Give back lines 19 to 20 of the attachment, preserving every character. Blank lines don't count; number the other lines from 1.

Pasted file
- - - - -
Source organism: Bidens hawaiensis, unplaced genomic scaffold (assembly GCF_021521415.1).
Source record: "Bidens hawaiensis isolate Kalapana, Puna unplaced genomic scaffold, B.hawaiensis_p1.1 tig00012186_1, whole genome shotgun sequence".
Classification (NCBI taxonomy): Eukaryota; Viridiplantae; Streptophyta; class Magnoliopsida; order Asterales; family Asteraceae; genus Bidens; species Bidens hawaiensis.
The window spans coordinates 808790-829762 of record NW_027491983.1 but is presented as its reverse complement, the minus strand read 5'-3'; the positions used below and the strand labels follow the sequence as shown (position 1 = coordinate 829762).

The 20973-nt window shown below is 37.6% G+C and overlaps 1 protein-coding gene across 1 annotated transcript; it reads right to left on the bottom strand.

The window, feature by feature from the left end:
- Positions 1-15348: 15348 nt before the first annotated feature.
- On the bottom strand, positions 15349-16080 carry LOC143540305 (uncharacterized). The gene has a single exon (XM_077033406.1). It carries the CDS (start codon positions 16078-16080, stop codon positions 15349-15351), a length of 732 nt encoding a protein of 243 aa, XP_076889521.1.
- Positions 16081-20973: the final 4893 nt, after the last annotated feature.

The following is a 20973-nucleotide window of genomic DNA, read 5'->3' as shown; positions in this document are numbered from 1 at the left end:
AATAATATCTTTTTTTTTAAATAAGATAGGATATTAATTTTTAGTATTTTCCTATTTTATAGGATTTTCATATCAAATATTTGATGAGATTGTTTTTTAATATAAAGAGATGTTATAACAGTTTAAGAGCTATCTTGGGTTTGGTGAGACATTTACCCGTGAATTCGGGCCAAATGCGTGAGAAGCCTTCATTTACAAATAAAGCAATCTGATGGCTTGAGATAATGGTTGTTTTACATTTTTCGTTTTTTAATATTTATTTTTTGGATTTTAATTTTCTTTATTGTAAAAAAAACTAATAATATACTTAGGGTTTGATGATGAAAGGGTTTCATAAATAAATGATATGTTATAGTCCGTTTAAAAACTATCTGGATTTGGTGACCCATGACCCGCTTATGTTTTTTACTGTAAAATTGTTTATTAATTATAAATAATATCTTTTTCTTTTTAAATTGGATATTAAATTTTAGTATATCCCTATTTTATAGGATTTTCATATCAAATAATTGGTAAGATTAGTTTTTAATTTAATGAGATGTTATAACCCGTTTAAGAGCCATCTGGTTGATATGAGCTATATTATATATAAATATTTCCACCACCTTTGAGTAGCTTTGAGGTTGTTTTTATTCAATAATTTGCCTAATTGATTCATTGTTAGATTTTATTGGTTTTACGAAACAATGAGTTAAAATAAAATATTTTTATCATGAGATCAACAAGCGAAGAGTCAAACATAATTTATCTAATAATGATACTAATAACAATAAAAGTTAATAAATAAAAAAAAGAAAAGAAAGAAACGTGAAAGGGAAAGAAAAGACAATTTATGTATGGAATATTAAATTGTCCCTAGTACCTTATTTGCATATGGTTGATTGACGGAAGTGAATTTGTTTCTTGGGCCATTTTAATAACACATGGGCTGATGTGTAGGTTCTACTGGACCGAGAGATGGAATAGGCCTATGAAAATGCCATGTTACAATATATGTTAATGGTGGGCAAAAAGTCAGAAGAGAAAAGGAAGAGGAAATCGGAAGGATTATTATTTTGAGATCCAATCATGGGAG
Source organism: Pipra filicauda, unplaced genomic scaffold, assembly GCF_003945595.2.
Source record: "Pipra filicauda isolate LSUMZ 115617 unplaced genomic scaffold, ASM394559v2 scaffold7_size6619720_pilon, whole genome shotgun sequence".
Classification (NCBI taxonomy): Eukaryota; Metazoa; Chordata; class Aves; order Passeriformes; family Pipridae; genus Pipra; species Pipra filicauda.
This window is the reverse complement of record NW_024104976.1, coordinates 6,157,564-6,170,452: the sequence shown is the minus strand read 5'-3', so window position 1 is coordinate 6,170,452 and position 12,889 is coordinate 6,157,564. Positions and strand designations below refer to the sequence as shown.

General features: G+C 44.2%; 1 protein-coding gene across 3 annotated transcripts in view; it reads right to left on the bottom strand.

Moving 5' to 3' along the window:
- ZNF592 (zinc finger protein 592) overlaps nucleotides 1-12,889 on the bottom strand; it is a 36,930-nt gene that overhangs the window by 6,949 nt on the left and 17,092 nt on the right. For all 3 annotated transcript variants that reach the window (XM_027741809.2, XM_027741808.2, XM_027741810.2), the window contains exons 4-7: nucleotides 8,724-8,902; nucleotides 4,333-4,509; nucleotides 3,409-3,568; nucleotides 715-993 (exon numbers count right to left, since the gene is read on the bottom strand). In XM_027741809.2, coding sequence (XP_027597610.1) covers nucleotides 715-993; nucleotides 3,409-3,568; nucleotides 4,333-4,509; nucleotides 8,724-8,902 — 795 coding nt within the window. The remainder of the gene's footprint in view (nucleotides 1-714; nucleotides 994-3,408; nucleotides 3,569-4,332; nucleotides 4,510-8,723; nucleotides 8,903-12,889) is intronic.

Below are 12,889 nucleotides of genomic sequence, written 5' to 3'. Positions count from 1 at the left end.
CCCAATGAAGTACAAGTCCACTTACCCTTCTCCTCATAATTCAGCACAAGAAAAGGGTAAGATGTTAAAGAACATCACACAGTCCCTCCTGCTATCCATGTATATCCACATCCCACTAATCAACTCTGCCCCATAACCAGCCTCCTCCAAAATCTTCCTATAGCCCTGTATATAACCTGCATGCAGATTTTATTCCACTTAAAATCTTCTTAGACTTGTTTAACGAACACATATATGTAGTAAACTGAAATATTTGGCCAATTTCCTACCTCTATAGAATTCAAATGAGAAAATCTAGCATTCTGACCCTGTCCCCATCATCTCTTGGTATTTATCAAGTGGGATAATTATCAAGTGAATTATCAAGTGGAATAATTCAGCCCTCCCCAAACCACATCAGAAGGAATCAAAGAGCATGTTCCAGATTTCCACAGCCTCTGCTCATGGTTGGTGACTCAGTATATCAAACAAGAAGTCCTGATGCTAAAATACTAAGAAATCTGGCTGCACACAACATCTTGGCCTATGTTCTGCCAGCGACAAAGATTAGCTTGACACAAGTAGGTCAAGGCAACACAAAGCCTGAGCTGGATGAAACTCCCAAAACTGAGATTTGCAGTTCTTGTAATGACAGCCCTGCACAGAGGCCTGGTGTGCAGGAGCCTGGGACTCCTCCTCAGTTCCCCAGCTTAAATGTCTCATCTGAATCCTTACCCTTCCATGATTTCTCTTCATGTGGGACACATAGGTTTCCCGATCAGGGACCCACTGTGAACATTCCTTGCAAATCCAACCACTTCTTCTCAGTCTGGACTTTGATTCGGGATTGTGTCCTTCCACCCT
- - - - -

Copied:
Below are 12,889 nucleotides of genomic sequence, written 5' to 3'. Positions count from 1 at the left end.
CCCAATGAAGTACAAGTCCACTTACCCTTCTCCTCATAATTCAGCACAAGAAAAGGGTAAGATGTTAAAGAACATCACACAGTCCCTCCTGCTATCCATGTATATCCACATCCCACTAATCAACTCTGCCCCATAACCAGCCTCCTCCAAAATCTTCCTATAGCCCTGTATATAACCTGCATGCAGATTTTATTCCACTTAAAATCTTCTTAGACTTGTTTAACGAACACATATATGTAGTAAACTGAAATATTTGGCCAATTTCCTACCTCTATAGAATTCAAATGAGAAAATCTAGCATTCTGACCCTGTCCCCATCATCTCTTGGTATTTATCAAGTGGGATAATTATCAAGTGAATTATCAAGTGGAATAATTCAGCCCTCCCCAAACCACATCAGAAGGAATCAAAGAGCATGTTCCAGATTTCCACAGCCTCTGCTCATGGTTGGTGACTCAGTATATCAAACAAGAAGTCCTGATGCTAAAATACTAAGAAATCTGGCTGCACACAACATCTTGGCCTATGTTCTGCCAGCGACAAAGATTAGCTTGACACAAGTAGGTCAAGGCAACACAAAGCCTGAGCTGGATGAAACTCCCAAAACTGAGATTTGCAGTTCTTGTAATGACAGCCCTGCACAGAGGCCTGGTGTGCAGGAGCCTGGGACTCCTCCTCAGTTCCCCAGCTTAAATGTCTCATCTGAATCCTTACCCTTCCATGATTTCTCTTCATGTGGGACACATAGGTTTCCCGATCAGGGACCCACTGTGAACATTCCTTGCAAATCCAACCACTTCTTCTCAGTCTGGACTTTGATTCGGGATTGTGTCCTTCCACCCT